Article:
A Day in the Life of a Wahine Kia’i Kuli: A Deaf Woman Protector

The Deaf residents in the state are forgotten people in Hawaii so they want to be a part of Mauna Kea Protectors. On July 27 2019, they had their personal reasons that compelled them to go. It’s about protecting the land ( Aina) , culture ( ka moʻomeheu ), people ( ka poʻe ) and Mauna.

Yvette Ibarra-Keohuloa is a deaf woman from Oahu and would like to share with you her experience. Here is her story. All comments and opinions are those of Yvette Ibarra-Keohuloa.

On the day of Saturday July 27 2019, the day welcomed us Nā kiaʻi kuli with Mauna’s grace. Na kia’i Kuli shown to be a “VOICE” for the voiceless people and we stand for this cause for both current and future generations of Deaf Hawaiians and Polynesians. And to preserve the ALOHA spirit and culture of their Sacred Aina.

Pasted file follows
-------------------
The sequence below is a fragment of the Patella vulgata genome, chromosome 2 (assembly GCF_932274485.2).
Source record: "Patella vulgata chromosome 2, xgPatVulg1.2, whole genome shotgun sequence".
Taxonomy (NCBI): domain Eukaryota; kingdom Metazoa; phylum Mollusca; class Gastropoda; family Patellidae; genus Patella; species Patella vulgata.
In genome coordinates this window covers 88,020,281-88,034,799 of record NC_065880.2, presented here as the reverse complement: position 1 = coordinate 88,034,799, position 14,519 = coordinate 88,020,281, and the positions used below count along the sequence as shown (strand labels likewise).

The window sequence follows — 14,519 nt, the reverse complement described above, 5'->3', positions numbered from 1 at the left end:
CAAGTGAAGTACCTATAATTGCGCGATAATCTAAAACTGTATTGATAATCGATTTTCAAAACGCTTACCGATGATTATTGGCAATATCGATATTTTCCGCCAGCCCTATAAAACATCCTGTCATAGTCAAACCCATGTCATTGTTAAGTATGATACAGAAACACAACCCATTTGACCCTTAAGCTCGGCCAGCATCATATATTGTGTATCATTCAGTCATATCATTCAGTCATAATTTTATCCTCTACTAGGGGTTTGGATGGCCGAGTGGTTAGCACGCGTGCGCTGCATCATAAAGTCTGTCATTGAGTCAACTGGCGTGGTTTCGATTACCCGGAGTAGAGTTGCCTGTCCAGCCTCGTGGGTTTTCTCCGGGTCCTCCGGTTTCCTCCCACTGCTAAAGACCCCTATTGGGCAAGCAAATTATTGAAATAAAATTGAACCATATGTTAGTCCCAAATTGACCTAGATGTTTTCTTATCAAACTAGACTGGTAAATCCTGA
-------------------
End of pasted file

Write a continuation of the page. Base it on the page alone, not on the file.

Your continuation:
It was such a cultural awakening for many in the Deaf community of Hawaii and they had their personal reasons that compelled them to go. And to understand the purpose of protecting what is sacred. No to the Thirty Meter Telescope. It’s about protecting the land ( Aina) , culture ( ka moʻomeheu ), people ( ka poʻe ) and Mauna. So, Na kia’i Kuli shown continuous support and experienced the level of ALOHA that’s not found anywhere else but at Pu’u Huluhulu. I as for one, am fighting with the greatest weapon: Aloha.

 Mauna Kea We Stand ✊🏼 Yvette Ibarra-Keohuloa

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